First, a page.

Bungle in the jungle: John McAfee's Belize home burns to ground

Just when you thought the strange story of John McAfee was over….

The former island home of anti-virus software pioneer John McAfee burned down Thursday afternoon under circumstance he told FoxNews.com were “suspicious.”

It’s an odd choice of words from a man whom the Belize police found suspicious, following the November 2012 murder of American expatriate Gregory Faull, a well-liked builder from Florida who was shot at his home in San Pedro Town on the island of Ambergris Caye.

That incident led McAfee on a bizarre “Catch Me If You Can” flight from the police that took him into Guatemala and eventually back to the U.S. and Portland, Ore., where he now resides, hard at work on several books and movies about his life. McAfee chronicled his own exploits by blog and phone, turning the crime into farce.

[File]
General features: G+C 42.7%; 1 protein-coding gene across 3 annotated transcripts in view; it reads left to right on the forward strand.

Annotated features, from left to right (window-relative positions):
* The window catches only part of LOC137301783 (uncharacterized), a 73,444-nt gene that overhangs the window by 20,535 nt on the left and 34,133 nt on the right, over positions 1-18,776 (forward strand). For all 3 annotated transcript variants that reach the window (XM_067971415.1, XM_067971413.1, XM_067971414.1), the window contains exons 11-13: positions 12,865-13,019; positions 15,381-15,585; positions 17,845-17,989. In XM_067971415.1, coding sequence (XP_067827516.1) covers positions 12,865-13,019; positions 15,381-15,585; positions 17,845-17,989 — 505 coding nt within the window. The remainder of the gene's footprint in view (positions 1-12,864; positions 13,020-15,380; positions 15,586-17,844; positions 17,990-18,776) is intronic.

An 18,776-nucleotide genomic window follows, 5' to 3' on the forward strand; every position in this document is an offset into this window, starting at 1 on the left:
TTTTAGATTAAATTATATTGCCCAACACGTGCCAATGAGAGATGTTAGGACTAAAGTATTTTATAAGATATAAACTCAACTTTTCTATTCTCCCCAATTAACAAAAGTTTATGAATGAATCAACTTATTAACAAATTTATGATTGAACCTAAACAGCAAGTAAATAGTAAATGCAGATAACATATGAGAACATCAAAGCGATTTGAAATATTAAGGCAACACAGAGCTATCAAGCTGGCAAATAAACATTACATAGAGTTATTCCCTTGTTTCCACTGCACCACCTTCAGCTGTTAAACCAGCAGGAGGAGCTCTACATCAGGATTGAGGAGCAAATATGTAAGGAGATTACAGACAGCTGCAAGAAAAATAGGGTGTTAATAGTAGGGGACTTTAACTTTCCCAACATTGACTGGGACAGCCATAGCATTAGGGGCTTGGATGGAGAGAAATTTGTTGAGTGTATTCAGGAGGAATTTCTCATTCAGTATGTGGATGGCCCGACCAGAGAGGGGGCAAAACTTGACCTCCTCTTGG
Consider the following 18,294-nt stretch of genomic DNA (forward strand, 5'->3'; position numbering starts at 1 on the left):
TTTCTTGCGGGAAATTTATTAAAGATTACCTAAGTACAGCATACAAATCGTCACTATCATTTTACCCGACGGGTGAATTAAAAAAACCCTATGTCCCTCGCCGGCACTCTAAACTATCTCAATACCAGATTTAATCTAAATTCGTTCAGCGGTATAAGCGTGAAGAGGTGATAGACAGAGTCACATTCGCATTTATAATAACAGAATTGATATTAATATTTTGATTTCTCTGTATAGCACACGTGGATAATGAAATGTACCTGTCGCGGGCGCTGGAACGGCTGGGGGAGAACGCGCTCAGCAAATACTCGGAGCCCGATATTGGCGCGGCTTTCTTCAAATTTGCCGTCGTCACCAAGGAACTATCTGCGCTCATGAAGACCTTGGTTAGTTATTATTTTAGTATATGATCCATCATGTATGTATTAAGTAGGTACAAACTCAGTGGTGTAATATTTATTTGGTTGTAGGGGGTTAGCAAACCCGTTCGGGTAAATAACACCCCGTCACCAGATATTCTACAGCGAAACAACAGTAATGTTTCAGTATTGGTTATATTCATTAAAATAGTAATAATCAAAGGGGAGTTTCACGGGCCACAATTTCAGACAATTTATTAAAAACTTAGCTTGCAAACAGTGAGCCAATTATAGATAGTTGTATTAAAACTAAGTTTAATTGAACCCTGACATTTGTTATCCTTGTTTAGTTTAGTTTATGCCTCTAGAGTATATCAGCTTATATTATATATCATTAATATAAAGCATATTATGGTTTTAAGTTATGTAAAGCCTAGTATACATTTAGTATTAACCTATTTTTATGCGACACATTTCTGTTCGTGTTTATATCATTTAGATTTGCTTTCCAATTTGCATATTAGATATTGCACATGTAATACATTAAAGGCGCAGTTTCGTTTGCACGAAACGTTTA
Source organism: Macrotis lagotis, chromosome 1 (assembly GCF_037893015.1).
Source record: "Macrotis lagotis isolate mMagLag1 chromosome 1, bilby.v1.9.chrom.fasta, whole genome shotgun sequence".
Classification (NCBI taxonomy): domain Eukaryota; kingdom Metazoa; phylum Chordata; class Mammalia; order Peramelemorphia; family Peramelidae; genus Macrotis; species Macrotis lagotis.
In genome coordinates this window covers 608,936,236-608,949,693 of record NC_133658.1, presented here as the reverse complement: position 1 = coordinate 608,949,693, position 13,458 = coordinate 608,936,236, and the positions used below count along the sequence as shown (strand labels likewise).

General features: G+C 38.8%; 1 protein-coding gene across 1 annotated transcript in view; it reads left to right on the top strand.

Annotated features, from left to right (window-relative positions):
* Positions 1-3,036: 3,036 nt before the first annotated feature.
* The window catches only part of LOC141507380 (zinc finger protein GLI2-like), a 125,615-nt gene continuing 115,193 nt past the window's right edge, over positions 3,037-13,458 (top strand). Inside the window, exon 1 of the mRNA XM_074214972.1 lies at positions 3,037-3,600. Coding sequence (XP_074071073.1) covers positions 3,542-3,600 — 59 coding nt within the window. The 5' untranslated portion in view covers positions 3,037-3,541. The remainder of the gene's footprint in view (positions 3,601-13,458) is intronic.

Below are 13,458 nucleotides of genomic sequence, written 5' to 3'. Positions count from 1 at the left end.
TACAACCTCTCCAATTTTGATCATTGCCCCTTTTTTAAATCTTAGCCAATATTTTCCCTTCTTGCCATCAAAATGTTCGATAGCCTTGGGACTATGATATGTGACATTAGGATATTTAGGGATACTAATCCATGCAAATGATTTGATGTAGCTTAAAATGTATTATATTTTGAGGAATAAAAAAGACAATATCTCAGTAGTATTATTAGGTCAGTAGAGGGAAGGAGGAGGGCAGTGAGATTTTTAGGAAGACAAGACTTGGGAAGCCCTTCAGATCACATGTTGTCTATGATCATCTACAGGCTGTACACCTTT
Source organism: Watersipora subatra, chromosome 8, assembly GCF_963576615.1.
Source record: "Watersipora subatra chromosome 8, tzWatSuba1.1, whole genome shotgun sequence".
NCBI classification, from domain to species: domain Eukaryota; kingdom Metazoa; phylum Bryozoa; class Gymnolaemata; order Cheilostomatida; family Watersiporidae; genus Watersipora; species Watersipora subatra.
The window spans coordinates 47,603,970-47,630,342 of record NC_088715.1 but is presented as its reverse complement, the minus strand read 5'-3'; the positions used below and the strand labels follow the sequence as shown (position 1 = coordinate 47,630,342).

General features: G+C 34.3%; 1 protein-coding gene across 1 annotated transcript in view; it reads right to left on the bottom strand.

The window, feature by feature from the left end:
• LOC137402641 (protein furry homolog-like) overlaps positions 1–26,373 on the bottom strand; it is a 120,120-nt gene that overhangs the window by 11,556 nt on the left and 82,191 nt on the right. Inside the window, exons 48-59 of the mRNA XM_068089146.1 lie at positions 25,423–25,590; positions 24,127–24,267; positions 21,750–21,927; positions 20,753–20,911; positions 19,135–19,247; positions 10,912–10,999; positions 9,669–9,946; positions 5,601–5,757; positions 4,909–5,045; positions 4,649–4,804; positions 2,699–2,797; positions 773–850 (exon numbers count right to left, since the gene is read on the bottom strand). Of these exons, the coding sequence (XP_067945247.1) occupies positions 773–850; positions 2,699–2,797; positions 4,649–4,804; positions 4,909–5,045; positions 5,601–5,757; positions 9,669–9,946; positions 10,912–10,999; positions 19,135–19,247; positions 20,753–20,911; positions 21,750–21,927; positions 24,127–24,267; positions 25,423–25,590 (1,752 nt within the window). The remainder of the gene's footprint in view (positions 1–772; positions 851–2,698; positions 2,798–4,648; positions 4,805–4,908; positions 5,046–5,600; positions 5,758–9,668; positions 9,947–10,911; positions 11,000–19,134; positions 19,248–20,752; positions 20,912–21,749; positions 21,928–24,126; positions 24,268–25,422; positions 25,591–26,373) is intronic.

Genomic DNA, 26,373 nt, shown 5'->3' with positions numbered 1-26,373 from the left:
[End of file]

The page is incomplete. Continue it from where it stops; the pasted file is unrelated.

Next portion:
The murder remains unsolved.

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"I am sure that the public has had various opinions of my trials and tribulations over the months,” McAfee told FoxNews.com. “But I am hoping that this will bring to light that my concerns were based in reality."

“I believe that there are a select few with great power in Belize that will go to great lengths to harm me,” McAfee said. “This fire was not just a strange coincidence."

According to a news report on 7newsbelize.com, the two main structures in McAfee’s compound were destroyed by the fire, which started at 1:00 p.m. on May 16 when a bush fire enveloped the compound.

Property Manager Noel Codd estimates the value of the buildings at $250,000 each, 7newsbelize.com said.

McAfee, whose very name is synonymous with security, has repeatedly defended his antics over the past six months, most recently in a recent interview last week with USA Today.

"I am not a mad man," he said. "I am eccentric, gracious, attentive, kind, humorous. We humans are funny creatures."

McAfee remains a person of interest in the Faull investigation, Raphael Martinez, a spokesman for the Belize police, told the paper.

"We only want to question him, should he return to Belize," Martinez said. "Nothing has changed since he left the country last year.